The specific aims for this phase 2, preintervention and postintervention feasibility study were as follows: (1) to examine the preliminary effects of a tailored Web-based program on primary outcomes (emotional distress, QOL) and secondary outcomes (benefits of illness/caregiving, communication, social support, self-efficacy) for patients and caregivers as dyads from preintervention to postintervention, (2) to evaluate patients’ and caregivers’ satisfaction with the Web-based program, and (3) to determine the feasibility of using a Web-based format to deliver the original nurse-delivered FOCUS Program based on enrollment and retention rates and preliminary estimates of effect size.
Stress-coping theory24 guided the study and selection of the variables measured (Figure 1). We hypothesized that the tailored, Web-based intervention would (1) decrease patients’ and caregivers’ (ie, dyads’) emotional distress and increase their QOL (primary outcomes), and (2) improve their positive appraisals (ie, increase perceived benefits of illness/caregiving) and coping resources (ie, communication, support, and self-efficacy) (secondary outcomes).
When we tested the effects of our original nurse-delivered, face-to-face FOCUS Program, we found that it was efficacious for patients and caregivers managing 1 of the 4 major types of cancer (lung, colorectal, breast, prostate) and also for patients with newly diagnosed and advanced disease.20–22 Based on those findings, we chose a sample for this feasibility study that was composed of patients with the same types and stages of cancer as in our prior efficacy trials.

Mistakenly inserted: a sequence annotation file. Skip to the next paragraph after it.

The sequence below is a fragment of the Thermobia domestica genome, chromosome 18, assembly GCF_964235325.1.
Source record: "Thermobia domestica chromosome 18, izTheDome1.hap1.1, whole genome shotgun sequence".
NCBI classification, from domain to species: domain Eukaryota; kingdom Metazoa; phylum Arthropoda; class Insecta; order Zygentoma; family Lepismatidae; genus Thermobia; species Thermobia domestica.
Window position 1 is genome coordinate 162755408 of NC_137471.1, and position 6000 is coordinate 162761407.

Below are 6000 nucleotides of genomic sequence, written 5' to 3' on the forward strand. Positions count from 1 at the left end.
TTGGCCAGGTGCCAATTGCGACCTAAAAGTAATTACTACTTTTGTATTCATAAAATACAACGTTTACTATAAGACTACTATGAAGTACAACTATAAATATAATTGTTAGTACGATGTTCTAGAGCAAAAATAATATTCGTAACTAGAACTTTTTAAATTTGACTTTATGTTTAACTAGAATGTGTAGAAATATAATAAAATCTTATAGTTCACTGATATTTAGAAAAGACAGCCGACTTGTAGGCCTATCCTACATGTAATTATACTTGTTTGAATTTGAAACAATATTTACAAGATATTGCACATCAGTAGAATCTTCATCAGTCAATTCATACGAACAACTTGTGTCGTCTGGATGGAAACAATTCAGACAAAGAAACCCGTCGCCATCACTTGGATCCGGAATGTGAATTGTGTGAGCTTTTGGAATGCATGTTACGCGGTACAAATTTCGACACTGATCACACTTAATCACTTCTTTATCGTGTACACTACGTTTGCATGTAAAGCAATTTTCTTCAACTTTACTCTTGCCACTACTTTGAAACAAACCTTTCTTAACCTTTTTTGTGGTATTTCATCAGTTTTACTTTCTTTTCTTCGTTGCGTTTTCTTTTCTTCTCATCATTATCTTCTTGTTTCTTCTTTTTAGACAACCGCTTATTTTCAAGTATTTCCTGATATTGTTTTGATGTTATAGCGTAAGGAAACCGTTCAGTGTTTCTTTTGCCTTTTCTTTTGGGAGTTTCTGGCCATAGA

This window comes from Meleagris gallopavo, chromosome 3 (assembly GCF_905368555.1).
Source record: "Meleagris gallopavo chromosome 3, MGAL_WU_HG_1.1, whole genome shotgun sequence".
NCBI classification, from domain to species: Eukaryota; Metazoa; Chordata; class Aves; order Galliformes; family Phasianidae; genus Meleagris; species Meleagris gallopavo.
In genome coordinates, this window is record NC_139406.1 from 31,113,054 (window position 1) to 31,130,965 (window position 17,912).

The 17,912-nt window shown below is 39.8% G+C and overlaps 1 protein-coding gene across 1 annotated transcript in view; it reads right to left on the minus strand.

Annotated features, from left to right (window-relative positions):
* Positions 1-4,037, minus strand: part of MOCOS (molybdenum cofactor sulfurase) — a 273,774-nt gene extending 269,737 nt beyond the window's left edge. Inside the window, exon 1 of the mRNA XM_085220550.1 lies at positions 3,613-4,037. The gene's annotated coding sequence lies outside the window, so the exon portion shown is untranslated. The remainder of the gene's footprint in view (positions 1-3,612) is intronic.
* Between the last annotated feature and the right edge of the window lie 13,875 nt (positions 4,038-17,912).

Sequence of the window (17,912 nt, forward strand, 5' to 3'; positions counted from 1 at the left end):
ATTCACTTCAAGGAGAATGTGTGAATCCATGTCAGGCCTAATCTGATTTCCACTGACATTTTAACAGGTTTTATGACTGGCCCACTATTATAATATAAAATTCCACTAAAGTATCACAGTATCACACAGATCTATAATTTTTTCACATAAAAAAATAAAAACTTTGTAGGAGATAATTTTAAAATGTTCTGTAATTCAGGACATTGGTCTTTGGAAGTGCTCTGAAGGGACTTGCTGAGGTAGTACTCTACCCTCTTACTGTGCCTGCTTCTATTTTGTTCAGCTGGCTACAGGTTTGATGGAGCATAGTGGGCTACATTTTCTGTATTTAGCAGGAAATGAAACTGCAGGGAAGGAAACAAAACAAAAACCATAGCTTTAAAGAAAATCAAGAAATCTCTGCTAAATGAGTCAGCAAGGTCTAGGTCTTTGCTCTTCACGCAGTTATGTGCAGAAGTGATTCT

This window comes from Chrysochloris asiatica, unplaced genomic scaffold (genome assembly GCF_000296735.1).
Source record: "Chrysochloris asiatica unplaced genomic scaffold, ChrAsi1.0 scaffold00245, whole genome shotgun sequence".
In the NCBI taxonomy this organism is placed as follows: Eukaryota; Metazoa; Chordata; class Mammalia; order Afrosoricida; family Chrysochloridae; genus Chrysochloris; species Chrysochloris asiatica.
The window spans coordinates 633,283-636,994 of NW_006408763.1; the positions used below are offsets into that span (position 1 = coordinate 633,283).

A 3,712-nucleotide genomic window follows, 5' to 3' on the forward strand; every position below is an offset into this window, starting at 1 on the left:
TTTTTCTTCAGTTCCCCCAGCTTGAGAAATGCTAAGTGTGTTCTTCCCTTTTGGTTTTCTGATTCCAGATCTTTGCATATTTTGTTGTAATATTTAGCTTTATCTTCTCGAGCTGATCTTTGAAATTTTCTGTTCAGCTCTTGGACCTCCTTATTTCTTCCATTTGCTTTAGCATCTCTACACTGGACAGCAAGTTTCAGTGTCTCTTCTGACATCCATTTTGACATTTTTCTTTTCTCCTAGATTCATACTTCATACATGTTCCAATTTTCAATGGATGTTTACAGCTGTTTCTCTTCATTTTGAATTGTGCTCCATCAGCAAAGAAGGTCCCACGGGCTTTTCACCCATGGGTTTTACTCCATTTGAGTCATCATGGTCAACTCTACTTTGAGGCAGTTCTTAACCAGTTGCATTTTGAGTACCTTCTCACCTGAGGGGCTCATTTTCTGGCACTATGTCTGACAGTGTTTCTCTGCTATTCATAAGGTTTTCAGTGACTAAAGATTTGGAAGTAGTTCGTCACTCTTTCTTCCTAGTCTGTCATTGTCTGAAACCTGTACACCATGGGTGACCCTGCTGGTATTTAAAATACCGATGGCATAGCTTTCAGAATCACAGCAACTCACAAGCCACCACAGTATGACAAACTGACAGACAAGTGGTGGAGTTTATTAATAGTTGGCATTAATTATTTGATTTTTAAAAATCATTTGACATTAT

Patient eligibility included age 18 years or older; diagnosed with lung, colorectal, breast, or prostate cancer; and with either early (stage I or II) or advanced (stage III or IV) cancer. Patients with early-stage disease had to be diagnosed within 2 to 12 months prior to enrollment, and patients with advanced stage disease had to be diagnosed with metastatic cancer or with further progression of their cancer within 2 to 12 months prior to enrollment. We established these narrow windows of eligibility to obtain dyads who were dealing with a change in the patient’s health status (ie, new diagnosis or disease progression) and who were likely to benefit from the Web-based psychoeducational intervention. Other patient criteria included having 1 family caregiver who was willing to participate in all phases of the study and having access to the Internet.
“Family caregiver” was the family member or significant other identified by the patient as his/her primary source of emotional and/or physical support during the current cancer experience. The caregiver had to be aged 18 years or older and willing to complete the Web-based program with the patient. Family caregivers who were diagnosed with cancer in the previous year or receiving active treatment for cancer were excluded.